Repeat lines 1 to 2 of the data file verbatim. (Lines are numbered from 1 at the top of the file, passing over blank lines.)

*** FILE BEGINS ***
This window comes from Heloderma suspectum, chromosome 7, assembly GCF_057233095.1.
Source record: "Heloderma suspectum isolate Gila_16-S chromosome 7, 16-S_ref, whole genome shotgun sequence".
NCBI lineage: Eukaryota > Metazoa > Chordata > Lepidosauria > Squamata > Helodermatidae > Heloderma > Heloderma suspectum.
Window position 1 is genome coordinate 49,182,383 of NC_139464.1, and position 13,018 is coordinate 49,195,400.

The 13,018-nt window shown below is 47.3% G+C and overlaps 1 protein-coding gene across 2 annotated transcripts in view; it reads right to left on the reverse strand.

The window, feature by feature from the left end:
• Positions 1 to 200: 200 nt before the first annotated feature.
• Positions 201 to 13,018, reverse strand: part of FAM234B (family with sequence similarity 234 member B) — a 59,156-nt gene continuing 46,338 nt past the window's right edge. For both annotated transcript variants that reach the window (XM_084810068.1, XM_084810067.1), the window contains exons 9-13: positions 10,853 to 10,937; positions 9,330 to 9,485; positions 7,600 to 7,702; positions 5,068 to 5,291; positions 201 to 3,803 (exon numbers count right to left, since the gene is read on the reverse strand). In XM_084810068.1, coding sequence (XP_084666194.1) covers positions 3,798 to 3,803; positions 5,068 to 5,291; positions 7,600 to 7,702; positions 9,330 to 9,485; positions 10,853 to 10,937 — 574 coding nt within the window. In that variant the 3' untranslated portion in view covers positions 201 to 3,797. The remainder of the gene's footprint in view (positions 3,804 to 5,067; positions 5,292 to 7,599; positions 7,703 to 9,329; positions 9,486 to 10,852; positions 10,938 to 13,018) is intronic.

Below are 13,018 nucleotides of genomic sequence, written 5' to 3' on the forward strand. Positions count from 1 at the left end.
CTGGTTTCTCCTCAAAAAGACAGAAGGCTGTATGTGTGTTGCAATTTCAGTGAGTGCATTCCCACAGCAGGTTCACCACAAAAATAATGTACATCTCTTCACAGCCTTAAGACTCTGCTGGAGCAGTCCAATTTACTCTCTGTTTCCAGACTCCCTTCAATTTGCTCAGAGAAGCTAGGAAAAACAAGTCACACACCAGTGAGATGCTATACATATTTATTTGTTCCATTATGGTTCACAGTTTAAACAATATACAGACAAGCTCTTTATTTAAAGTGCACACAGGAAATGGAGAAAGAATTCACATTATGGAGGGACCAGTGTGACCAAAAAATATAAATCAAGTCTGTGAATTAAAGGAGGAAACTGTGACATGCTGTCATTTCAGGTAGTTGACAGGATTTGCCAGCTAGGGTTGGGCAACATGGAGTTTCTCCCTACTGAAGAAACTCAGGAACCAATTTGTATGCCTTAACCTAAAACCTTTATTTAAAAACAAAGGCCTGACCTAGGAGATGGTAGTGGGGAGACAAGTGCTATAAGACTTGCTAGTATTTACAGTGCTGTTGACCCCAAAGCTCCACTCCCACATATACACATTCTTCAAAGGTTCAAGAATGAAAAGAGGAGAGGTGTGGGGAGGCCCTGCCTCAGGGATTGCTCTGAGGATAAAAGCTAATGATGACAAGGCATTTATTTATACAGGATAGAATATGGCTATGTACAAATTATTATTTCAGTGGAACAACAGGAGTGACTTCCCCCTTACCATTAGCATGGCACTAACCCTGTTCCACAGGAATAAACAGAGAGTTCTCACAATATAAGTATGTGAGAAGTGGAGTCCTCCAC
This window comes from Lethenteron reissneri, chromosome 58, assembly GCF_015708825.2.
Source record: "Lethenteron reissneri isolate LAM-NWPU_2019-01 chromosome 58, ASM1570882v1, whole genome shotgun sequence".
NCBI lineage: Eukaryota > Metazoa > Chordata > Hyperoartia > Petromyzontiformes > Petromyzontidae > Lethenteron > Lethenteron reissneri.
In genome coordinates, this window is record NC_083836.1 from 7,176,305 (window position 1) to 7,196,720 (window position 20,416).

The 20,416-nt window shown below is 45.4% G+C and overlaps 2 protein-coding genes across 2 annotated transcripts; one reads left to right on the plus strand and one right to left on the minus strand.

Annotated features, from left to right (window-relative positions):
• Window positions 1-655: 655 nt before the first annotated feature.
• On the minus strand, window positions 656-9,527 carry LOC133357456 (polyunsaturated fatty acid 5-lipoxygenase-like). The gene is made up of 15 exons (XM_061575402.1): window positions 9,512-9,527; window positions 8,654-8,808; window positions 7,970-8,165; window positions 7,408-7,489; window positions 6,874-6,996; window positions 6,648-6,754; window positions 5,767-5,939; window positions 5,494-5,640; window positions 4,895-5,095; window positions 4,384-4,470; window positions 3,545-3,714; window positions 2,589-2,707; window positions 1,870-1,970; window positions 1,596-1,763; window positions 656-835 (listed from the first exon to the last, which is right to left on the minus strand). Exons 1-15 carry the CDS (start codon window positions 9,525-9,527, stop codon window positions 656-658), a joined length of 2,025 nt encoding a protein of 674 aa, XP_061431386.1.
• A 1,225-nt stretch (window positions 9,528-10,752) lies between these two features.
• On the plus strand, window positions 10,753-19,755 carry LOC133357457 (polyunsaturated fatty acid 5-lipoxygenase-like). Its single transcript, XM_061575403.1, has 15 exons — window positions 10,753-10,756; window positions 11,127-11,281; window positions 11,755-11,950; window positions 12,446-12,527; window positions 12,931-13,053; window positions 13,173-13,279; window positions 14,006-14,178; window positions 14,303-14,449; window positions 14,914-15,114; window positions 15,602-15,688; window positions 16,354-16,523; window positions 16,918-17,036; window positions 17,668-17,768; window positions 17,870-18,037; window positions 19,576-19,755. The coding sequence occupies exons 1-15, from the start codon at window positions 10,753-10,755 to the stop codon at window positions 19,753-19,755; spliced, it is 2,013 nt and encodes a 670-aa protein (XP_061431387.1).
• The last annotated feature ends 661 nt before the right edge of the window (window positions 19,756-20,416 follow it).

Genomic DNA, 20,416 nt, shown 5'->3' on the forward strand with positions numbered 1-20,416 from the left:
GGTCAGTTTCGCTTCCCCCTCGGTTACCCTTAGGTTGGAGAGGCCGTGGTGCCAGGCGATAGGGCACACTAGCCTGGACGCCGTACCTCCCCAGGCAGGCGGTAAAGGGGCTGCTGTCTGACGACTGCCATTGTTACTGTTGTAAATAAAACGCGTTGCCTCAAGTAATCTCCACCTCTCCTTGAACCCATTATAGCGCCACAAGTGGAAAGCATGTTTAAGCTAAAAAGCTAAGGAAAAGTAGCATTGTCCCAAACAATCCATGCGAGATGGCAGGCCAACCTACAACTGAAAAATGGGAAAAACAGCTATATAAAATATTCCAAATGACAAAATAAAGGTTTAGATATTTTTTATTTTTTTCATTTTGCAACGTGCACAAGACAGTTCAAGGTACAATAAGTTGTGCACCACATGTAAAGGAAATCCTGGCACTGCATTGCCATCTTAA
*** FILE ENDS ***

This window comes from Heloderma suspectum, chromosome 7, assembly GCF_057233095.1.
Source record: "Heloderma suspectum isolate Gila_16-S chromosome 7, 16-S_ref, whole genome shotgun sequence".